Jurist, Intellectual Giant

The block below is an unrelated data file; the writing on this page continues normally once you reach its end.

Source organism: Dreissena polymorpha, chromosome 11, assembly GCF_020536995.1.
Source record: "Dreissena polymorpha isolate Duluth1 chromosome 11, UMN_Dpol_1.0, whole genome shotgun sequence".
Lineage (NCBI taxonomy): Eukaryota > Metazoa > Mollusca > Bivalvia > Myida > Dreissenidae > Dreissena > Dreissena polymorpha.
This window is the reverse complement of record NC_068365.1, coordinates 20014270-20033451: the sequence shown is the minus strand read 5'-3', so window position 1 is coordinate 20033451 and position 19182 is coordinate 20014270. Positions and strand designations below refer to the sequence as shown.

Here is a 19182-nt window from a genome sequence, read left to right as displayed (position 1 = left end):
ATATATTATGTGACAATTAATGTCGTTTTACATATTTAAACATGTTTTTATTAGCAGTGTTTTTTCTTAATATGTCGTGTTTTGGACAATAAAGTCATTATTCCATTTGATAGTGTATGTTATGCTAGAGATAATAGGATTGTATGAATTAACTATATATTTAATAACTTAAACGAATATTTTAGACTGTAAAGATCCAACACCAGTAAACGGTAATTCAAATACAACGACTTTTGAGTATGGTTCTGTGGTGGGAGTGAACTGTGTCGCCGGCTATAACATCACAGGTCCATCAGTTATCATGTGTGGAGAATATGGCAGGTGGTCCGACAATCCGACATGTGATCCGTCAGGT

THE biographer of a judge, even a great one like Oliver Wendell Holmes, encounters several hurdles in producing a lively account for the general reader. Liva Baker gracefully negotiates the obstacles in this masterly portrait of a legendary Supreme Court justice.First, a judge's life often is not very eventful - most particularly those years on the bench for which the subject is renowned. Deeds, triumphs, travel: These elements of the active life are not the claims on our attention made by a jurist's achievements. The work of mind and pen, important though it may be, is not inherently dramatic. Of course, some judges lead exciting careers before donning the robe. Chief Justice William Howard Taft was a former president, Chief Justice Earl Warren a former governor of California. Others, like Louis Brandeis, Felix Frankfurter, and Thurgood Marshall, were great lawyers before ascending to the bench. Not Holmes, who spent nearly 50 years as a judge - first in Boston, then three decades in Washington - before retiring in 1931 at age 90. Before that, his world was mostly law libraries. In speeches and writings, Holmes often extolled the bold spirit of the explorer, insisting that a man must "share the passion and action of his time"; but - except for his service in the Civil War - Holmes's own adventures and quests occurred mainly in his formidable intellect. A second, related difficulty for a judge's Boswell is that the biography essentially is legal history. The history of law is partly political and social history, but it's also the history of specialized ideas and concepts that, if the writer doesn't handle them adeptly, can be an impenetrable thicket for lay readers. But Baker, the author of two previous books on the Supreme Court, is up to the challenge of extracting from the details of Holmes's sedentary, cerebral life the striving, contradictions, and intellectual developments that command interest. Oliver Wendell Holmes Jr. was born in Boston in 1841, the son of a doctor and prominent man of letters. An offspring of the New England aristocracy, he never lost the genteel formality and class consciousness of his Brahmin upbringing. Intellectually, though, he was fiercely independent from his days as a Harvard undergraduate. In later years he retained his Beacon Hill manner, but Boston society looked askance at his "liberalism" and friendships with Jewish intellectuals such as Brandeis, Frankfurter, and Harold Laski. The Civil War was a seminal event in Holmes's life. He would later call the experience his "great good fortune," and his wife claimed that without it, Holmes would have been a "coxcomb." When the war broke out in 1861, Holmes left Harvard to join the Union army. During three years of relentless hardship and heavy fighting, the young officer took musket balls in his chest, neck, and heel. The war formed in Holmes a somewhat exaggerated creed of manliness, courage, and fortitude (akin to that of Theodore Roosevelt, the president who appointed Holmes to the Supreme Court in 1902, though Holmes, unlike the Rough Rider, was not a man for the outdoors). This creed complemented a philosophical view of life as a Darwinian struggle that was reflected in his jurisprudence. Throughout his life, Holmes larded his conversation and writing with military metaphors. Baker suggests that Holmes's later zeal for achievement - which took the form of a single-minded ambition that alienated some acquaintances - also may have derived partly from a need to justify his surviving a war in which so many comrades perished. After the war came Harvard Law School and a period of intense scholarship that culminated with the publication of his major work, "The Common Law," in time for his 40th birthday. Then in 1883 he took a seat on the Massachusetts Supreme Court. The rest of Holmes's career boils down to cases - to decisions, concurrences, and, not least in Holmes's case, dissents. But Baker's compelling narrative never bogs down. With economy she paints in the backgrounds of the important cases and traces the threads of Holmes's developing legal thought. Along the way, she deftly sketches his fellow judges and others in a circle that included William and Henry James, and she dips resourcefully into his correspondence and other contemporaneous sources to illumine his life on and off the bench. Holmes's judicial career coincided with a pivotal era in American history, when, in Baker's words, "19th-century laissez-faire had some of its most violent clashes with 20th-century tendencies toward collectivism." It was a time of rapid and unsettling economic and social change, and in case after case Holmes and his associates struggled to apply backward-looking legal principles to America's headlong rush into an urban and industrialized future. One of Holmes's chief claims to greatness, Baker shows, was the willingness of this upper-crust Yankee, this product of a Mayflower family line and Boston drawing rooms, to regard law as a growing, adapting organism that had to correspond to evolving modes of human life. More than with so many of his peers, Holmes's jurisprudence conscientiously contended against the ingrained habits and impulses of his ancestry and personal predilections. Baker is not uncritical of her subject. She acknowledges his aloofness and egoism, his intense ambition, and the hardness of his Malthusian pessimism and social Darwinism. She seems to prefer in a judge the passion of Holmes's early colleague John Marshall Harlan or his later colleague Brandeis to Holmes's own cool rationality. She observes that Holmes's reputation as a progressive was partly "unintentional," the result of a conservative judge's deference to the enactments of liberal legislators. And she suggests that the Holmes "legend" was in some measure the product of self-appointed promoters like Frankfurter and Laski. Yet Baker cannot help but admire - and cause us to admire - Holmes's personal and intellectual integrity, his commitment to duty and work, his devotion to justice, and a capacity for growth unwithered by age. This is a first-rate biography of a first-rate American.